the unburied are dangerous or injurious to the public health
The ‘City Road’ cemetery in Sheffield is well maintained, the grass is cut, fallen stones are repositioned, and mature trees shade the pedestrian walkways through it’s extensive hillside grounds. It has separate Church of England, Nonconformist and Roman Catholic burial grounds. Originally known as the Sheffield Township Burial Ground or Intake Cemetery (City Road was formerly called Intake Road), it was renamed the City Road cemetery when it was taken over by Sheffield City Council in 1900.
It was built because of:
1) the rapidly increasing population in Sheffield.
“1736 Sheffield and its surrounding hamlets held about 7000 people, in 1801 there were around 60,000 inhabitants, and by 1901, the population had grown to 451,195” (Wikipedia)
“By 1841 there would be 110,000 people within its [Sheffield town] boundaries, and hardly any sanitation… …disease was common and people did not live long. At this time the citizens of Sheffield died at an average age of just 27… …The huge number of deaths at this time” (Sheffield General cemetery website)
2) the rapidly dying population in Sheffield due to a cholera epidemic that started in the town during 1832:
“meant that the churchyards in Sheffield were becoming full to overflowing. The dead were often kept under the floor of the church, and sometimes in these places you could really smell death… …it was not unknown to see bits of corpses sticking out from the overfilled graves” (Sheffield General cemetery website)
3) and the introduction of ‘Burial Act’s which still apply today. These Acts required that dead people are buried, even the poor who can’t afford to pay for burial, because of the health risk associated with their lying unburied. The local parish is required to fund the burial of the poor:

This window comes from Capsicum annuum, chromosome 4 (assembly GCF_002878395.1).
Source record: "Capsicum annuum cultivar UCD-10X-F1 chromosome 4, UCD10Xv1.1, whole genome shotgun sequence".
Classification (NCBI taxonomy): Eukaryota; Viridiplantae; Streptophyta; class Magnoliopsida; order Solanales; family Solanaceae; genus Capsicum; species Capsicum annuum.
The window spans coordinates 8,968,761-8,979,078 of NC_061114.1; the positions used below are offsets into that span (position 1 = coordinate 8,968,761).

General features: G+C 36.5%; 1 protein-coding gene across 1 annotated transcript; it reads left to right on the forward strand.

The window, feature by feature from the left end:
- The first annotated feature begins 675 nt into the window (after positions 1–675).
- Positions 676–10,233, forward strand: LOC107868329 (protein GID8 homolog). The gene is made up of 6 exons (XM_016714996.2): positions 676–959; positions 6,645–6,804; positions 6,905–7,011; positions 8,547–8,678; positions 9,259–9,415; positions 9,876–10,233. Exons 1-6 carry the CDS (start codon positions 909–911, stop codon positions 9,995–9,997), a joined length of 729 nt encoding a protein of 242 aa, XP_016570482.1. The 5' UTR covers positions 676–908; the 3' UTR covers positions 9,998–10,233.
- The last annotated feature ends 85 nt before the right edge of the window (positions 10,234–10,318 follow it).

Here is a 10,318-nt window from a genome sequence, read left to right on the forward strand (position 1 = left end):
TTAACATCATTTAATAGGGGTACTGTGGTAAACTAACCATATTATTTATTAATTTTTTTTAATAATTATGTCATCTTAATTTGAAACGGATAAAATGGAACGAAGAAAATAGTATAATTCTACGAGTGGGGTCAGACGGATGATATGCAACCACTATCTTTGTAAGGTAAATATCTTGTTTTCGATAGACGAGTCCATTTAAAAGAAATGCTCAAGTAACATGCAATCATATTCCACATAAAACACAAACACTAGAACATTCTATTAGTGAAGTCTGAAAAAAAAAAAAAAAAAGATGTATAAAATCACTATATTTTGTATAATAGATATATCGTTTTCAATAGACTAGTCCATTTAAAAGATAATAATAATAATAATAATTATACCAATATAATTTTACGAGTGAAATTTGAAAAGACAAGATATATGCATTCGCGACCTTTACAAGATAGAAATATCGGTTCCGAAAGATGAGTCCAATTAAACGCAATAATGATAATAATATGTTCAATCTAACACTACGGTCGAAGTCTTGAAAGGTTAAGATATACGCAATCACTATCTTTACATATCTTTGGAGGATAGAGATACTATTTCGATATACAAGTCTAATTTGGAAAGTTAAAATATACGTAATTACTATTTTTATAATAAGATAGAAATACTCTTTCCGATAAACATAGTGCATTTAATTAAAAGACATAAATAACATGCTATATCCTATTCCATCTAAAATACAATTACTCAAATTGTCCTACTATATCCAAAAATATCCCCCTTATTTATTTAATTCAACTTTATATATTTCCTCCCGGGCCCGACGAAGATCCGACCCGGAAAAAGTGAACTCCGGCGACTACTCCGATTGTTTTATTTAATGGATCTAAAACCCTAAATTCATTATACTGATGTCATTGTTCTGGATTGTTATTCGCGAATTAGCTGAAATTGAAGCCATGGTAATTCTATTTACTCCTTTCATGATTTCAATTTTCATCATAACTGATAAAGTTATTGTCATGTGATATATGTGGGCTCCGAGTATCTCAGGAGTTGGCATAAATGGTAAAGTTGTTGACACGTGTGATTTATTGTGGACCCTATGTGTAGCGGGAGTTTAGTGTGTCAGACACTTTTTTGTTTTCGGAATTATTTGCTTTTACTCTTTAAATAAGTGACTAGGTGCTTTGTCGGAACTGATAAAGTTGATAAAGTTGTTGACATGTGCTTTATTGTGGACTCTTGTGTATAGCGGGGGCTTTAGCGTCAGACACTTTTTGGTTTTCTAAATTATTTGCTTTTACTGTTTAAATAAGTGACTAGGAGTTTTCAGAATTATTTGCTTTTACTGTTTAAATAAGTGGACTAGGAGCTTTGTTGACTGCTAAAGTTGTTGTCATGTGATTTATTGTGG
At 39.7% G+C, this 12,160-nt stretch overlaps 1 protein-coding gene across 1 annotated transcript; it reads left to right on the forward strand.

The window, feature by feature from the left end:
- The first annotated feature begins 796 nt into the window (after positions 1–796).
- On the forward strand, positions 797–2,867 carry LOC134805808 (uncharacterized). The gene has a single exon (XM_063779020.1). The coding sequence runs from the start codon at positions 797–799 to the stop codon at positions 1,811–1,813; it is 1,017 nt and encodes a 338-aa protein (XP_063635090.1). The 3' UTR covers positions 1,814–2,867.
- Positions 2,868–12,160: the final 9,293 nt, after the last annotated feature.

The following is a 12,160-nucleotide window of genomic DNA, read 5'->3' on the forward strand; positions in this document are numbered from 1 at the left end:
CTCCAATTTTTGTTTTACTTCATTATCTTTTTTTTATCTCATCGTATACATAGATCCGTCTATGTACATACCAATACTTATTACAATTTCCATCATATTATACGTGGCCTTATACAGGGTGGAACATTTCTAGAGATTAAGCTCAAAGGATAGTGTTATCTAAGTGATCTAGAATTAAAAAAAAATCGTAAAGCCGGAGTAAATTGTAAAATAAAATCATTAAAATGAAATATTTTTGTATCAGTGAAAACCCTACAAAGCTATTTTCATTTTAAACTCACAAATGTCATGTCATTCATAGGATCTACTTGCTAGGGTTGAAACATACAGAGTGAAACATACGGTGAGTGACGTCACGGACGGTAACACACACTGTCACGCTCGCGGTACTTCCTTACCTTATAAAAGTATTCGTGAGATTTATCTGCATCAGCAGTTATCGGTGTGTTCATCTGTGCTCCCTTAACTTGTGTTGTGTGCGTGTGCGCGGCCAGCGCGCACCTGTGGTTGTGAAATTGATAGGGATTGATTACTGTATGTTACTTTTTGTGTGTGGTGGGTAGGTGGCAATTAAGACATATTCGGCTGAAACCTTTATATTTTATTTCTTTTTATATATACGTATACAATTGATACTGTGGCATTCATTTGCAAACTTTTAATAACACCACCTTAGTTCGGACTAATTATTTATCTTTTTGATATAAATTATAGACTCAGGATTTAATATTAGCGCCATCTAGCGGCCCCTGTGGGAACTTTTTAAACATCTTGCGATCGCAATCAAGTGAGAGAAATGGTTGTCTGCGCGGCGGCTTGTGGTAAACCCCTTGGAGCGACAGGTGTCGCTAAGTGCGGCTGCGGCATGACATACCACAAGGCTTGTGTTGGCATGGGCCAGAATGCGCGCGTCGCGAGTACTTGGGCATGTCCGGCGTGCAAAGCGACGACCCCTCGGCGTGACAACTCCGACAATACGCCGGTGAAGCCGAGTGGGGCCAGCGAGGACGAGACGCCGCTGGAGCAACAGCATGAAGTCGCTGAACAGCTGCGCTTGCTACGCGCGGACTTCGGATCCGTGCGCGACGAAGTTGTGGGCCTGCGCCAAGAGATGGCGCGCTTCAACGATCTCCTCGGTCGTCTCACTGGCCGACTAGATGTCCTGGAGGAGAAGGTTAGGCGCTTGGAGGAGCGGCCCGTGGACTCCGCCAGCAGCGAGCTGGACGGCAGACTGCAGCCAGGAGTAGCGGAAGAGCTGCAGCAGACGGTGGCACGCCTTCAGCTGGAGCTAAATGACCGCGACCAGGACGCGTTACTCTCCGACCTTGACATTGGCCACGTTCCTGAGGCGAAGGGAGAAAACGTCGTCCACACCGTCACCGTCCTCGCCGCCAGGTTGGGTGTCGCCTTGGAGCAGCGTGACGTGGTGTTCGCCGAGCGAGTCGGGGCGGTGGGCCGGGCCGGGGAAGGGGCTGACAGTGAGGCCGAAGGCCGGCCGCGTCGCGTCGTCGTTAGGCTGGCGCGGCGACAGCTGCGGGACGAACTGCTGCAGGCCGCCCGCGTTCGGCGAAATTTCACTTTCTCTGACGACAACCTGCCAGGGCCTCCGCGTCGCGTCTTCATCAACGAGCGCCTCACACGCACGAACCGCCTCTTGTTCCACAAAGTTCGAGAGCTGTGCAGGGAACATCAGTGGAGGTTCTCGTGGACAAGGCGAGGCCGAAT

“persons as may have the care of any vaults or places of burial, for preventing them from becoming or continuing dangerous or injurious to the public health; . . . and such . . . persons shall do or cause to be done all acts ordered as aforesaid, and the expenses incurred in and about the doing thereof shall be paid out of the poor rates of the parish”
City Road cemetery is the largest cemetery in Sheffield:
“opened in 1881… …It covers 100 acres, and is the largest owned by Sheffield City Council… …By September 2005 almost 163,000 people had been buried within the cemetery occupying over 20,000 graves; some having as many as 8 or 9 bodies in them”
Soon after the cemetery opened Sheffield was granted a charter to become a city in 1893. This garden cemetery was commissioned and funded by the “Sheffield Township Burial Board”. Their visits to Birmingham’s Whitton cemetery and Liverpool’s Anfield Cemetery probably influenced their decisions about the lay-out and running of the cemetery. In 1878 the land for the cemetery was purchased from the fifteenth Duke of Norfolk for £13,625. A requirement of the purchase was that a proportion of the ground would be allocated for Roman Catholic burial. This requirement suggests to me that Catholics in England still suffered from discrimination. That is, the Duke of Norfolk didn’t expect a burial ground to automatically include Catholics, he felt the need to specify that the should be included to avoid them being excluded.
Local architects Messrs M E Hadfield and Son designed it to include Church of England and Nonconformist chapels. A catholic chapel was added in 1889. As-if the designers planned without including a Catholic area and had to retrospectively add it because of the purchase agreement.